A funny thing happened to me at the railway station. I was overcome by the desire to buy a book about railways. In fact I might as well come clean. It was a book about diesel locomotives.
But before you get the wrong idea, let me explain. My interest in these matters is entirely romantic. I like big machines. If they are old and dirty and emit unhealthy fumes, then so much the better. The combination of noise, energy and danger still thrills the little boy in me, and I marvel to think that, when I really was a boy, these growling giants were new, and have grown old with me.
But the book I bought - in haste, because I had a train to catch - well, it wasn't like that at all. Page after page dealt with the minutiae of livery variations, the positioning of marker lights and the vagaries of numbering.
"Here is a rare sighting of No. 47345, heading the 11.10 Waterloo to Exeter (St David's) service, passing the former Nine Elms sheds on 14th July 1985 (note the now standard headlamp arrangement)."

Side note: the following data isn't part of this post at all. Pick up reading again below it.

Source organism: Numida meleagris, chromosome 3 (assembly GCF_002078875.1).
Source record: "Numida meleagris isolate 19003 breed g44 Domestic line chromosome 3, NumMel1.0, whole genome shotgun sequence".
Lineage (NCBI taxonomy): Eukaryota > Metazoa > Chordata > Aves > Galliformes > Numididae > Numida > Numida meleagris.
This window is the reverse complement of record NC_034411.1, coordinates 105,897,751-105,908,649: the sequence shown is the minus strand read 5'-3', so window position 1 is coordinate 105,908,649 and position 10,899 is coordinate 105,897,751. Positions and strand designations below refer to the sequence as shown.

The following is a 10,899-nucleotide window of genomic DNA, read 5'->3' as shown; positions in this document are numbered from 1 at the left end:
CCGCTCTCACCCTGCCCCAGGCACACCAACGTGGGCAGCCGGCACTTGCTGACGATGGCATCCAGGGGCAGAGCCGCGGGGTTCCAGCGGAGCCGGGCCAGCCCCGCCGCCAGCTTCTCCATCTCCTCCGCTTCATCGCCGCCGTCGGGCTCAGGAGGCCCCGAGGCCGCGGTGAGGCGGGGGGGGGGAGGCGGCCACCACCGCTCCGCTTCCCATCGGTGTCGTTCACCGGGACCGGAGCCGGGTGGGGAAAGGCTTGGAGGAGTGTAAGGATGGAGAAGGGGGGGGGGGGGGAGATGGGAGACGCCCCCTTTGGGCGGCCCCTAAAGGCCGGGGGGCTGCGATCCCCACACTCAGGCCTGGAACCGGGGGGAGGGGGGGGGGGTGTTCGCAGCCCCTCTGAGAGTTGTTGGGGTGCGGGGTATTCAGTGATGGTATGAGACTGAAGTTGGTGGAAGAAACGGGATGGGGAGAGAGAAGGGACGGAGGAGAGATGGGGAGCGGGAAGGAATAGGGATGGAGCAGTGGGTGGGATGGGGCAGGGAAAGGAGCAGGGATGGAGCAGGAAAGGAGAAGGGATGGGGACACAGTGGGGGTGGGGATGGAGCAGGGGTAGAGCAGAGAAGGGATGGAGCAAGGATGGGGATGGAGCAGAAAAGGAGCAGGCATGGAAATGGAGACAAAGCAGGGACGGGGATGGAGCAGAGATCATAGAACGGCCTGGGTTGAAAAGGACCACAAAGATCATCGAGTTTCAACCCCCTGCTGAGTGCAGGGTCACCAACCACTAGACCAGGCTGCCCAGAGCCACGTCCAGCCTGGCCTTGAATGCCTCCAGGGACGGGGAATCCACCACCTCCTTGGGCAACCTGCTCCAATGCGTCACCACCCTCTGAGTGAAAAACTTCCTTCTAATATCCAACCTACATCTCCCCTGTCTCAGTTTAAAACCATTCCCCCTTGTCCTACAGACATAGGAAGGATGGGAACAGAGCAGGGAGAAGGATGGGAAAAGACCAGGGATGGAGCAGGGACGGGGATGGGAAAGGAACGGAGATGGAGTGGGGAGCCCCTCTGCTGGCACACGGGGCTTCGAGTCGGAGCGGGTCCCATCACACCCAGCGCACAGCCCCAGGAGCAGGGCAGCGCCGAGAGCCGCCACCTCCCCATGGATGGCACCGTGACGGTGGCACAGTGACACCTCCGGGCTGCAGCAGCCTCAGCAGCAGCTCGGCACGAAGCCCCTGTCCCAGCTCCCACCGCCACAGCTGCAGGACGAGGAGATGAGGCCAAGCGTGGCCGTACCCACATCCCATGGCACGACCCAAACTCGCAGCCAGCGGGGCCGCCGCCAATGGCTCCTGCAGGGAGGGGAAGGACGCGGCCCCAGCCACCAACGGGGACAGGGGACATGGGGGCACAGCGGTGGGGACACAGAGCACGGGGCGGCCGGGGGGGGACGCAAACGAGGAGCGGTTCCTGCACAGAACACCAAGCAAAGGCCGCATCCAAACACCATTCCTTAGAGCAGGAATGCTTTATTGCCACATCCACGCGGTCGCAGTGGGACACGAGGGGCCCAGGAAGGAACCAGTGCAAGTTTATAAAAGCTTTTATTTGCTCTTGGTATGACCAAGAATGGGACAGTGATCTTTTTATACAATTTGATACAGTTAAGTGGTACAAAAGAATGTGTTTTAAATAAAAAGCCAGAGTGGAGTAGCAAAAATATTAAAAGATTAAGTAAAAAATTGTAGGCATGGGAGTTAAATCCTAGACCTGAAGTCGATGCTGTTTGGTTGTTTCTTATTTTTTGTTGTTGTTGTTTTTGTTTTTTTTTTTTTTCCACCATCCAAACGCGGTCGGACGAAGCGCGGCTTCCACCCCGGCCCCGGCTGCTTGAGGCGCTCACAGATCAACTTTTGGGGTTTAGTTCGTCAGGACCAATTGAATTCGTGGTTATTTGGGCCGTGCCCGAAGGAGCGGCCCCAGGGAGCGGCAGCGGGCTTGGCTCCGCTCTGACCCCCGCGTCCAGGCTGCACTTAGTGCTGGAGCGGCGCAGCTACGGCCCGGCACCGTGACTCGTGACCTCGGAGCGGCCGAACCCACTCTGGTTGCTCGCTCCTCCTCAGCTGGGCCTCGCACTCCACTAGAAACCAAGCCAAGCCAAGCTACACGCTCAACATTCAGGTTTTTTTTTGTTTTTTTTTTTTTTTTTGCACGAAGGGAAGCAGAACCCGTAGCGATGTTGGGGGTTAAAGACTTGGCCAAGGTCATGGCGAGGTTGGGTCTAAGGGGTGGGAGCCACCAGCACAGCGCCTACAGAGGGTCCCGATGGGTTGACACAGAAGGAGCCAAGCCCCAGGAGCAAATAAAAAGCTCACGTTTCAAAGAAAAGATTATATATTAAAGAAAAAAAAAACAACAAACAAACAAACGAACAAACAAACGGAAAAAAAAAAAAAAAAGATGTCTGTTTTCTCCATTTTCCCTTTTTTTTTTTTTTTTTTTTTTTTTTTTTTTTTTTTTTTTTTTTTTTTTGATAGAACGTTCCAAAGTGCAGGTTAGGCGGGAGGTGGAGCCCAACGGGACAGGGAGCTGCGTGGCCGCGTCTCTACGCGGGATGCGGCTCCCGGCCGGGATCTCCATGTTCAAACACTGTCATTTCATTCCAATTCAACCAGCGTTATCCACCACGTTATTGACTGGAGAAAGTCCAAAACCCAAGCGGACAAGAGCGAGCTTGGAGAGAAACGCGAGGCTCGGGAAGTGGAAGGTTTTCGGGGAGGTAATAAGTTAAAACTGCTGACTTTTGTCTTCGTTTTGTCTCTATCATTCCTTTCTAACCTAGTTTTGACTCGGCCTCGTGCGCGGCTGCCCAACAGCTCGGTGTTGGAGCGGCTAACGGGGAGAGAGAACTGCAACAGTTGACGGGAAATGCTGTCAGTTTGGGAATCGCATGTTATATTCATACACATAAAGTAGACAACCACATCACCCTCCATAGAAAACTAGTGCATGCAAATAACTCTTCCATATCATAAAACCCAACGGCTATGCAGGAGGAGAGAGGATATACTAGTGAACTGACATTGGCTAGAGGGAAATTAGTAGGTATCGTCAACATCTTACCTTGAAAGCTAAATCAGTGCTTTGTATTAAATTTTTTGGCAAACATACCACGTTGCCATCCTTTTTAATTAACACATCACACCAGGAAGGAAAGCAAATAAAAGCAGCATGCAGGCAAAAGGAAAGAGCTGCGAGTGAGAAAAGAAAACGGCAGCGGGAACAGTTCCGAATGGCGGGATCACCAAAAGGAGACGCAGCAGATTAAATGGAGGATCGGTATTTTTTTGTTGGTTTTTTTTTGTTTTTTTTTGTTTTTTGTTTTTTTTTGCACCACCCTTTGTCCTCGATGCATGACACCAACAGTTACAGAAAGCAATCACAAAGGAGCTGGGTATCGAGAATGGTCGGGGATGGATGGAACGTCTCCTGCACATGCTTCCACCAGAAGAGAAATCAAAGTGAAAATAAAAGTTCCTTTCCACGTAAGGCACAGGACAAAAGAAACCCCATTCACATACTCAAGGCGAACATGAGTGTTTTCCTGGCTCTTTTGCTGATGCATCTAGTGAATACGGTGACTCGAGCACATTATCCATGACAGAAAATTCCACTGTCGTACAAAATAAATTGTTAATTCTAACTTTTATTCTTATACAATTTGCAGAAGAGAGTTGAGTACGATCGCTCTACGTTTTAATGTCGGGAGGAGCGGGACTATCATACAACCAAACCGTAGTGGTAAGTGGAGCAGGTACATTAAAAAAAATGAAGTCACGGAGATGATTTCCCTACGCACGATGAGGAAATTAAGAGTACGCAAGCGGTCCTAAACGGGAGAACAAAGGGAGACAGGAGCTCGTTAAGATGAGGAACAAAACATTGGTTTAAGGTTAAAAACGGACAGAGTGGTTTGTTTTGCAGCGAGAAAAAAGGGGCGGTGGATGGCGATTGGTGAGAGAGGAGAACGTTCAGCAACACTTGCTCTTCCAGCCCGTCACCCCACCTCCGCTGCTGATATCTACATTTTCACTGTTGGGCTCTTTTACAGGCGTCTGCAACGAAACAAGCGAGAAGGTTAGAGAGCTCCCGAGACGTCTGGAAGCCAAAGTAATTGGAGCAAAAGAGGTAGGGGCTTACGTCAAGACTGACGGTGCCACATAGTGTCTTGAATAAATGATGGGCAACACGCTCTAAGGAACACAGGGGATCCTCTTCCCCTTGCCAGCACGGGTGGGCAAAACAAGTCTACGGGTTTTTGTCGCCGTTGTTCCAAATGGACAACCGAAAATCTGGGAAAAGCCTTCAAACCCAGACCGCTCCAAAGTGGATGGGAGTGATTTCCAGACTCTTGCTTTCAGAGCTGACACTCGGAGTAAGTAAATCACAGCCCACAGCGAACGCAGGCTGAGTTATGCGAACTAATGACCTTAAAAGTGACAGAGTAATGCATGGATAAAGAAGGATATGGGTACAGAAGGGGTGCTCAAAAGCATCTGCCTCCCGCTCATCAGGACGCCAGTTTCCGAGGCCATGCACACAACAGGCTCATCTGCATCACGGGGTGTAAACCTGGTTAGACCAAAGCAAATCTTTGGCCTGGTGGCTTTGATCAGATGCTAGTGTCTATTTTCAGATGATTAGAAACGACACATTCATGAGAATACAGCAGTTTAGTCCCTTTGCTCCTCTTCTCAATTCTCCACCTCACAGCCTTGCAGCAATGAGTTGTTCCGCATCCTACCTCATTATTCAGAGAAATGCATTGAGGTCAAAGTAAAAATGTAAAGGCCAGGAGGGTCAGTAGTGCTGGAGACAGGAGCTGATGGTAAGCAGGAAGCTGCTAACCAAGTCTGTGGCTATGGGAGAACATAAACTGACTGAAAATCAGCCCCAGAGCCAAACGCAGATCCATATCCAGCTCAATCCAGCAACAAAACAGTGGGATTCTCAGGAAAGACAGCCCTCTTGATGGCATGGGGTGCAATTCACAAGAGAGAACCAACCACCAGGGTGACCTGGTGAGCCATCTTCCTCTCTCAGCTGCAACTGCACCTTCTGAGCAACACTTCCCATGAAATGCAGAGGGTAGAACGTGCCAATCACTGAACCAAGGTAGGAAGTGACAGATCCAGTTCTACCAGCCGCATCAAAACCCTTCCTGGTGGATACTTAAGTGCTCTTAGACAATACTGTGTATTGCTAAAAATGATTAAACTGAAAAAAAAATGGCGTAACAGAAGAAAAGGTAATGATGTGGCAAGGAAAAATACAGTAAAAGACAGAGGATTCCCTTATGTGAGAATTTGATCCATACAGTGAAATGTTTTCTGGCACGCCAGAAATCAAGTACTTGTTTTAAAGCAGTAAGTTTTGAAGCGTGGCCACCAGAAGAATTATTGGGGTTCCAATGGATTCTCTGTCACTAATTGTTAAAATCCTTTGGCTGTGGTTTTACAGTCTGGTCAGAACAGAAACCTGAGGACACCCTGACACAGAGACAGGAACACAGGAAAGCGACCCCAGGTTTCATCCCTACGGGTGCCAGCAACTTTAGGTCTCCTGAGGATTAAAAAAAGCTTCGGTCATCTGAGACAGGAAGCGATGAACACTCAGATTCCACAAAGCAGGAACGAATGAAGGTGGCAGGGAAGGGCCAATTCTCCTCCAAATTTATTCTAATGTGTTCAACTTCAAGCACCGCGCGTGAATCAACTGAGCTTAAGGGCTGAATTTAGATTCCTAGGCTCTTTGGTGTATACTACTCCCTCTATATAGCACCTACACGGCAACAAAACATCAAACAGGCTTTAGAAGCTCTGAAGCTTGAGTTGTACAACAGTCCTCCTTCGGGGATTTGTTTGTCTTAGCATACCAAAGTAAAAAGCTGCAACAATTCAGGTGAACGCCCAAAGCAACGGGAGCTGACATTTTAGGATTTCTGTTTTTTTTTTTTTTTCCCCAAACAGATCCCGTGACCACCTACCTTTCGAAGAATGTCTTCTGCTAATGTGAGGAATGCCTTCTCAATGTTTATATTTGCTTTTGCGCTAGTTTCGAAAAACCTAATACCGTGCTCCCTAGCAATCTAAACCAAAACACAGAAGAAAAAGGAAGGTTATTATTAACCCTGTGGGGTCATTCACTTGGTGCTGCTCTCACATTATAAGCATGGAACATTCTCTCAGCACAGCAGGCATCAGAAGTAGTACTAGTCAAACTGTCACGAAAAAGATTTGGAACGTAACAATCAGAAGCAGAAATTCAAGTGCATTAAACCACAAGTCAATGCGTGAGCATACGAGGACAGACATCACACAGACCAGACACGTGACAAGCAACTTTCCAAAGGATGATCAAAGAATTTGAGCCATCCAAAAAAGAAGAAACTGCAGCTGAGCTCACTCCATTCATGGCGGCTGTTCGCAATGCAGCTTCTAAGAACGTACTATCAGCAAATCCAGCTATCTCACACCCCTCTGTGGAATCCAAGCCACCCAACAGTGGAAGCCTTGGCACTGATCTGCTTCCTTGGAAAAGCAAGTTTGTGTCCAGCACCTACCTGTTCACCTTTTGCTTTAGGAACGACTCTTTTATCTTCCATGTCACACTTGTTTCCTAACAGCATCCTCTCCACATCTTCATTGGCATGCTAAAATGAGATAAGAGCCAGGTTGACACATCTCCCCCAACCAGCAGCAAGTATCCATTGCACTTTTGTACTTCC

"And here, on Sunday 2nd May 1965, is No. D1733 (later No. 47614) in an xperimental blue livery which was the precursor of British Rail's slightly darker 'Rail Blue' ." (the photograph, I might add, is in black and white.) All this smacks of fetishism. By which I mean that the true object of desire (okay, so I fancy diesels) has been displaced by a lot of peripheral nonsense about logos, paintwork and route indicator panels. And running through it all, like a night mail train on moonlit metals, is the compulsion to classify and collect.
This, it seems, is what humans enjoy most. If we're not stuck at the stage of spotting locos, collecting stamps or memorising football results, then we're taping and labelling TV serials and climbing every Lakeland fell with a summit in excess of 1,000 feet.
Presumably this tendency had some function early in our evolution, although I can't think what. The urge seems stronger in males, though. Which is interesting when you consider that boys are about four times as likely as girls to have autistic spectrum disorders. It's hard to give precise figures, of course. But you can bet your life that some guy's working on it right now.